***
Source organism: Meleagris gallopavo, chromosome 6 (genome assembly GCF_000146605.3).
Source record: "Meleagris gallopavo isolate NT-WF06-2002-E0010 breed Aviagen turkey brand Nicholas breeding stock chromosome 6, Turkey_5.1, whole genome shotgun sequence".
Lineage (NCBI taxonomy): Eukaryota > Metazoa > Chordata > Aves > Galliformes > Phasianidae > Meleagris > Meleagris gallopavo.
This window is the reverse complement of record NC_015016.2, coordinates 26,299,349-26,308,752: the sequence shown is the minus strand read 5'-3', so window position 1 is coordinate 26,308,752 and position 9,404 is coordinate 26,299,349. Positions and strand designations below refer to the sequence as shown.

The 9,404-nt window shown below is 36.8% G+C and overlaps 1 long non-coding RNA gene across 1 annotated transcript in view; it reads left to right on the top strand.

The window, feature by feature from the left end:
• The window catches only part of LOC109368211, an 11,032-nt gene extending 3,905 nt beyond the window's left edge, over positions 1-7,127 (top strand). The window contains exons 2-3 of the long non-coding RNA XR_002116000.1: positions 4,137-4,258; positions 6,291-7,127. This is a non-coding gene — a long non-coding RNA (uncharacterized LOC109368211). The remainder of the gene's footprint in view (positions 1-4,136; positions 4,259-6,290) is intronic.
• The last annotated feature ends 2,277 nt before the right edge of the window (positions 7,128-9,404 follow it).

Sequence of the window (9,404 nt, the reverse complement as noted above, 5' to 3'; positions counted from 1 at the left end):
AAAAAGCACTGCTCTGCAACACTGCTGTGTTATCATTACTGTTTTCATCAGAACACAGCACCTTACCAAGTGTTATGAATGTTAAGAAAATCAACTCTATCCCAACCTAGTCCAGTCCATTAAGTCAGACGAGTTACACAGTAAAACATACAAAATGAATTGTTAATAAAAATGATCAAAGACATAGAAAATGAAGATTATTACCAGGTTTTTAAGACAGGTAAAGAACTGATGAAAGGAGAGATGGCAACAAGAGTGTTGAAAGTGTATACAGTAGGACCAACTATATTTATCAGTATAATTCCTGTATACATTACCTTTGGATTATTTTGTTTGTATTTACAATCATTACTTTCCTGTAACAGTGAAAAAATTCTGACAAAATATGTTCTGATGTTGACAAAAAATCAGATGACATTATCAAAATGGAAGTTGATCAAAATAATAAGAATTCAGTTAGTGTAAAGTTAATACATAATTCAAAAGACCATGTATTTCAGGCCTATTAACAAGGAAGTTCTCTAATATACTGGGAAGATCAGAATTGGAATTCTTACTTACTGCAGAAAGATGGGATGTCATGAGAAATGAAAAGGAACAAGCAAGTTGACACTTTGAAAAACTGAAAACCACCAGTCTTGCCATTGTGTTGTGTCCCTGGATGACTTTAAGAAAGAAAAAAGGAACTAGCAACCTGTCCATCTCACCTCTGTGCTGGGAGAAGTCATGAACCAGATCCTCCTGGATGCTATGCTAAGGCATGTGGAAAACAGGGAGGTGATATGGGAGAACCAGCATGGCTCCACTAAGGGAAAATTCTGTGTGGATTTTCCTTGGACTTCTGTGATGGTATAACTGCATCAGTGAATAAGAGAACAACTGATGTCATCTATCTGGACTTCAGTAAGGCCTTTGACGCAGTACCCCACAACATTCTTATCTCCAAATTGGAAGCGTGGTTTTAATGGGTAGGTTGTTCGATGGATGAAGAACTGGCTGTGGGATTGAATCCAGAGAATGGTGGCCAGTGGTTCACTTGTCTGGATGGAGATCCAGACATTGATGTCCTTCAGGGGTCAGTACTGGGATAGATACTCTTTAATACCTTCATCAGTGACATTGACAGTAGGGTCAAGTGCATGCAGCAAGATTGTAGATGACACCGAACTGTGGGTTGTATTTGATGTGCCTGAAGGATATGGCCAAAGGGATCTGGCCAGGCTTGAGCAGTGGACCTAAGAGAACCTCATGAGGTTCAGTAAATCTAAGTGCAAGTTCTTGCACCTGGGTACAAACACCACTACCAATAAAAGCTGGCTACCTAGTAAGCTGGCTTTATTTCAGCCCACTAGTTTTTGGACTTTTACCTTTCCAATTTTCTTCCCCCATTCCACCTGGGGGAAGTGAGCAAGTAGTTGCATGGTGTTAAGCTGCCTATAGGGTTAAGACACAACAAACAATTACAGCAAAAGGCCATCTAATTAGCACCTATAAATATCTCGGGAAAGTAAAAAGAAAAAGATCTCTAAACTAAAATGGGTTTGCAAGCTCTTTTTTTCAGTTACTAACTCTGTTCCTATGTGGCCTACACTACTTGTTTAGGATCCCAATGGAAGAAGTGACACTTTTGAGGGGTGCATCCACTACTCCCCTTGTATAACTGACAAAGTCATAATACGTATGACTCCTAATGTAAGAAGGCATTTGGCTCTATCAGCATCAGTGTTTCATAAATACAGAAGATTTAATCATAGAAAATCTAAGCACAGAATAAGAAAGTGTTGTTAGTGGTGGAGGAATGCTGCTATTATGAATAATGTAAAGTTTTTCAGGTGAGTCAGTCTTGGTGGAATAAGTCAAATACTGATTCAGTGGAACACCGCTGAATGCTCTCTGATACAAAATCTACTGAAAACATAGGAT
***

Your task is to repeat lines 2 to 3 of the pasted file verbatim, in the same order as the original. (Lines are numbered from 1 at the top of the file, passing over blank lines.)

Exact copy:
Source record: "Meleagris gallopavo isolate NT-WF06-2002-E0010 breed Aviagen turkey brand Nicholas breeding stock chromosome 6, Turkey_5.1, whole genome shotgun sequence".
Lineage (NCBI taxonomy): Eukaryota > Metazoa > Chordata > Aves > Galliformes > Phasianidae > Meleagris > Meleagris gallopavo.